The Willed Body Donor Interview project: Medical student and donor expectations

Authors

  • Michael Bohl,

    1. University of Michigan Medical School, Ann Arbor, Michigan
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  • Alexis Holman,

    1. Department of Medical Education, Division of Anatomical Sciences, University of Michigan Medical School, Ann Arbor, Michigan
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  • Dean A. Mueller,

    1. Department of Medical Education, Division of Anatomical Sciences, University of Michigan Medical School, Ann Arbor, Michigan
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  • Larry D. Gruppen,

    1. Department of Medical Education, University of Michigan Medical School, Ann Arbor, Michigan
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  • Sabine Hildebrandt

    Corresponding author
    1. Department of Medical Education, Division of Anatomical Sciences, University of Michigan Medical School, Ann Arbor, Michigan
    • Department of Medical Education, Division of Anatomical Sciences, University of Michigan Medical School, 3767 Medical Science Building II, Catherine Street, Ann Arbor, MI 48109-0608, USA
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Abstract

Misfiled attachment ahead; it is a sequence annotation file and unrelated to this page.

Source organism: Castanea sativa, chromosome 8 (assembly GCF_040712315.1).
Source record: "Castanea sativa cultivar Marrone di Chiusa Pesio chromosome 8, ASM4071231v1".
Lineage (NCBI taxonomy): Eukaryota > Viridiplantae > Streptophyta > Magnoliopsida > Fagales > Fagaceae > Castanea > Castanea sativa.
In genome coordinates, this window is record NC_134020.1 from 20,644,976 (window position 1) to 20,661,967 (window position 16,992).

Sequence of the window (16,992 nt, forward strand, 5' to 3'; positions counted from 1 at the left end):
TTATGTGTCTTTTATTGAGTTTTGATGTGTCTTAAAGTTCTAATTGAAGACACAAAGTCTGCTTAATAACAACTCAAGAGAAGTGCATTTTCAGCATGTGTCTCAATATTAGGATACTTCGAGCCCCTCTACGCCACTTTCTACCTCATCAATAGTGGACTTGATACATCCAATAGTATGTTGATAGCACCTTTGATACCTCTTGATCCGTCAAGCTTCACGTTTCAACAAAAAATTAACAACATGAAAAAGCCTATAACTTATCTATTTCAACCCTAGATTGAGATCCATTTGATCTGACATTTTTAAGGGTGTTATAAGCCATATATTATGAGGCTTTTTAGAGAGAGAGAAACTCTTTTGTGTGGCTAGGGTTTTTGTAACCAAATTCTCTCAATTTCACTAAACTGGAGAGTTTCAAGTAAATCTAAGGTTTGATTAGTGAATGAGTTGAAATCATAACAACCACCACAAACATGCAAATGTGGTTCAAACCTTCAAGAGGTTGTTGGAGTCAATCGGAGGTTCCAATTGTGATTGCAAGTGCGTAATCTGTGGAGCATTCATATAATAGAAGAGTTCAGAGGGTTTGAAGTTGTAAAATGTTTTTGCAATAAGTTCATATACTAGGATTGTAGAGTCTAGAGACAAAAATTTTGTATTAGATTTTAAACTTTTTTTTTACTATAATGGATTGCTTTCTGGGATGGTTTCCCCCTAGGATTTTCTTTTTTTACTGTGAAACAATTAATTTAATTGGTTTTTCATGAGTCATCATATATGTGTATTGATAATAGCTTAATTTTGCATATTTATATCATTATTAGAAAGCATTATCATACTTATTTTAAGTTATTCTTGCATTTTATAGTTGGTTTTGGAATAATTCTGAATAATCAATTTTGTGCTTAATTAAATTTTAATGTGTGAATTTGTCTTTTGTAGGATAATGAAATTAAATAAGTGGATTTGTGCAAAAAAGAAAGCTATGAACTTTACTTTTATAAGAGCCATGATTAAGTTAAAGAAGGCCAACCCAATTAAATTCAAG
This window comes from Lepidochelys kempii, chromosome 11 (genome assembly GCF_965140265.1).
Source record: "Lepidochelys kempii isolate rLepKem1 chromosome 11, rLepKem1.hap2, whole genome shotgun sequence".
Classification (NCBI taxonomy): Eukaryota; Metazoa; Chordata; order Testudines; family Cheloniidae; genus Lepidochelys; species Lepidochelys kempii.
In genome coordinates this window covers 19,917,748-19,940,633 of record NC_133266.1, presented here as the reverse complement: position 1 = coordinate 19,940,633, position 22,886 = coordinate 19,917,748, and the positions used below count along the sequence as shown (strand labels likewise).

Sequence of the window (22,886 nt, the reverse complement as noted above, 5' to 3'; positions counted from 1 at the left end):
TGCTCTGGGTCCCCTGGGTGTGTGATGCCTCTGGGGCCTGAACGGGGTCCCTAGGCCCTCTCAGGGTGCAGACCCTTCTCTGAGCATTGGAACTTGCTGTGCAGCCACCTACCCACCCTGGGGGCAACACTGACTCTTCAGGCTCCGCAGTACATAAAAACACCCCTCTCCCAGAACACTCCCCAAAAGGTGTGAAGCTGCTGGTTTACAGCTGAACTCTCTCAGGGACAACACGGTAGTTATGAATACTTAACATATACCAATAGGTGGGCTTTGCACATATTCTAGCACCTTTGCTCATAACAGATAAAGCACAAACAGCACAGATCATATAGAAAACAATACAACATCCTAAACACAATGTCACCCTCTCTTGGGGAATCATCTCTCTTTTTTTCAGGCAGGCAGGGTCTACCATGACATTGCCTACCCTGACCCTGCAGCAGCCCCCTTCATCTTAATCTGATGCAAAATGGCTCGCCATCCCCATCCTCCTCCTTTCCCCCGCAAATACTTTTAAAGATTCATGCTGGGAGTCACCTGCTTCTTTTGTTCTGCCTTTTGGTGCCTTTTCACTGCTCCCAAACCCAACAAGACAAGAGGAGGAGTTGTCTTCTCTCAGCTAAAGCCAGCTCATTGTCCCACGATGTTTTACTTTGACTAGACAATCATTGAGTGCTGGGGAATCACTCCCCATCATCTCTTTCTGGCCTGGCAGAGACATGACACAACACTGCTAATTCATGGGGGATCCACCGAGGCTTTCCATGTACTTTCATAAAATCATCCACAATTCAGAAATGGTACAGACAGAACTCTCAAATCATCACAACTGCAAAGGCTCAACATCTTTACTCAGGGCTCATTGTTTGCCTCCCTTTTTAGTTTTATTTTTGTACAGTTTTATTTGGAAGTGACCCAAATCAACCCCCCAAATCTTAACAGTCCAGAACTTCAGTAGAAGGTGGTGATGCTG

The Anatomical Donations Program at the University of Michigan Medical School (UMMS) has begun a multiphase project wherein interviews of donors will be recorded and later shown to medical students who participate in the anatomical dissection course. The first phase of this project included surveys of both current UMMS medical students and donors concerning their perceptions of such a program. A five-question survey administered via Qualtrics software was electronically mailed to all current medical students at UMMS, and a survey was mailed to registered and potential donors requesting information from the UMMS on anatomical donations. A total of 224 medical student responses (response rate 33%) and 54 donor responses (response rate 27%) were received. Seventy-four percent of students and 81% of donors reported they would participate in this program if it existed. Students and donors supported the implementation of this program for varying reasons, though many felt strongly they would not want to participate in a donor interview program. These qualitative results support those of previous studies that show a majority of students desire a closer personal relationship with the donor, and these are the first results to be reported on donor perceptions of a donor interview program. Although many students and donors are in favor of instituting this program, others feel strongly that such an experience could be traumatic. The causes of these differing reactions need to be further explored, and the opinions of those who object to this study will be respected by maintaining voluntary participation in future phases of this study. Anat Sci Educ 6: 90–100. © 2012 American Association of Anatomists.

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